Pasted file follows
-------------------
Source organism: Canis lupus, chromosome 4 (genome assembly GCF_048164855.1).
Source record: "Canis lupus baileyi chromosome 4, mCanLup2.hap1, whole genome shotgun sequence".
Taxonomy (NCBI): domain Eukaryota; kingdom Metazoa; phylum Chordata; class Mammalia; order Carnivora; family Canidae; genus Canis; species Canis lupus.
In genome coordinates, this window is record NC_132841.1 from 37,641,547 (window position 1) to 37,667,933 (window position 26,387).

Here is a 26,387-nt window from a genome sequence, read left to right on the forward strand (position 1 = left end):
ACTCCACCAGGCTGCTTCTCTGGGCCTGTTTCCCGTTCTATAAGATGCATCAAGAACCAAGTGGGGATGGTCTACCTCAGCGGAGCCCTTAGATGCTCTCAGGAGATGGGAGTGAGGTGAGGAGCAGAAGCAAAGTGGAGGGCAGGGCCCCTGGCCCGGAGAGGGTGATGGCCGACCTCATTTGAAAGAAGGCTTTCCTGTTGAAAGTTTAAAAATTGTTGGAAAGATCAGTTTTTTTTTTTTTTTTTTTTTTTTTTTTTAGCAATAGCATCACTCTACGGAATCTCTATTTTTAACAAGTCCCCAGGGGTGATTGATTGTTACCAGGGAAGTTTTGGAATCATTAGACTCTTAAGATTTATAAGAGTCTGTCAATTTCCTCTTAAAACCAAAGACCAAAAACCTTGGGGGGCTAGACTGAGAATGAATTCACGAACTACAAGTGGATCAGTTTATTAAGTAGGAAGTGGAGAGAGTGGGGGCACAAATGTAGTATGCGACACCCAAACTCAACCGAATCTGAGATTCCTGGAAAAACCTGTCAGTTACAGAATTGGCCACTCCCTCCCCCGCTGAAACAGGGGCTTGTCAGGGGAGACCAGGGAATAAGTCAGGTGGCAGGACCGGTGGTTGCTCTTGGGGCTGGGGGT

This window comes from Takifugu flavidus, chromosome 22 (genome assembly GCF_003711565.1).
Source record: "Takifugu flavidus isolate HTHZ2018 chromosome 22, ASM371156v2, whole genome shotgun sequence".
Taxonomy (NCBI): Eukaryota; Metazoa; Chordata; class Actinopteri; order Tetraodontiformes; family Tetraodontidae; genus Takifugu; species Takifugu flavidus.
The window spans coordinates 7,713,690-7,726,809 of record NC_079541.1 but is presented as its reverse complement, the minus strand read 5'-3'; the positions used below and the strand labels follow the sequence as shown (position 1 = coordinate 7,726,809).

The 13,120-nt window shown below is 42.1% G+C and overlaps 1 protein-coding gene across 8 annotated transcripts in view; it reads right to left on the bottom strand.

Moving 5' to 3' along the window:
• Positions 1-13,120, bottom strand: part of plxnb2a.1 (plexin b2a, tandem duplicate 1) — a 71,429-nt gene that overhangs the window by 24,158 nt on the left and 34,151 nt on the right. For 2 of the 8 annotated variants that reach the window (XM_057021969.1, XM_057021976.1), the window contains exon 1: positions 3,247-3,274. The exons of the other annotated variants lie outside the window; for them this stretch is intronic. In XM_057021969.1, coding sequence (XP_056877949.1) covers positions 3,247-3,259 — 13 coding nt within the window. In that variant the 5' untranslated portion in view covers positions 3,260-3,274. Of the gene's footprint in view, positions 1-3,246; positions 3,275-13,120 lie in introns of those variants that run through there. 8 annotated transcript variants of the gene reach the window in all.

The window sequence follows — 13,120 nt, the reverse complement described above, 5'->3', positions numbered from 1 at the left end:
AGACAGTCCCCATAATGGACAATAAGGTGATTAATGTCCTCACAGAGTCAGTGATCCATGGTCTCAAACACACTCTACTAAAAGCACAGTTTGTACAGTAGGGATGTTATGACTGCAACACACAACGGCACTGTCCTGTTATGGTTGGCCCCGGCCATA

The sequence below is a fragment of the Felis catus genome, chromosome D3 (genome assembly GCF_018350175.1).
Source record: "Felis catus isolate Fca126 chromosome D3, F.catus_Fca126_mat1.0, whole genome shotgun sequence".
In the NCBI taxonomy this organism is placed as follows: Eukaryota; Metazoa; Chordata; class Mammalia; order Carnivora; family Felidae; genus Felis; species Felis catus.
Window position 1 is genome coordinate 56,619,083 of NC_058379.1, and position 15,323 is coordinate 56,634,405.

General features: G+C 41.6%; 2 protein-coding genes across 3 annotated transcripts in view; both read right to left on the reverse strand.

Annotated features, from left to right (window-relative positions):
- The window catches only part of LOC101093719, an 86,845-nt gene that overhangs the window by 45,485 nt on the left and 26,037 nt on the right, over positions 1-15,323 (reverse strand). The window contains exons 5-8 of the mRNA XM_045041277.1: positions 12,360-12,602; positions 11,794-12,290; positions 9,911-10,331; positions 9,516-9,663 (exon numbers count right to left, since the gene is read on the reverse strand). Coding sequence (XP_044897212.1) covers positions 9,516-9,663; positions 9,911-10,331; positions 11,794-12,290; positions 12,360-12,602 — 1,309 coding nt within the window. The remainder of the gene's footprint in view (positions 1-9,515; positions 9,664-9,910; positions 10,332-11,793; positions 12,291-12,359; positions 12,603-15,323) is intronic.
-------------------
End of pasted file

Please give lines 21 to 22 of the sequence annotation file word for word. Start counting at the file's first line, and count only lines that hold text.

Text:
Annotated features, from left to right (window-relative positions):
- The window catches only part of LOC101093719, an 86,845-nt gene that overhangs the window by 45,485 nt on the left and 26,037 nt on the right, over positions 1-15,323 (reverse strand). The window contains exons 5-8 of the mRNA XM_045041277.1: positions 12,360-12,602; positions 11,794-12,290; positions 9,911-10,331; positions 9,516-9,663 (exon numbers count right to left, since the gene is read on the reverse strand). Coding sequence (XP_044897212.1) covers positions 9,516-9,663; positions 9,911-10,331; positions 11,794-12,290; positions 12,360-12,602 — 1,309 coding nt within the window. The remainder of the gene's footprint in view (positions 1-9,515; positions 9,664-9,910; positions 10,332-11,793; positions 12,291-12,359; positions 12,603-15,323) is intronic.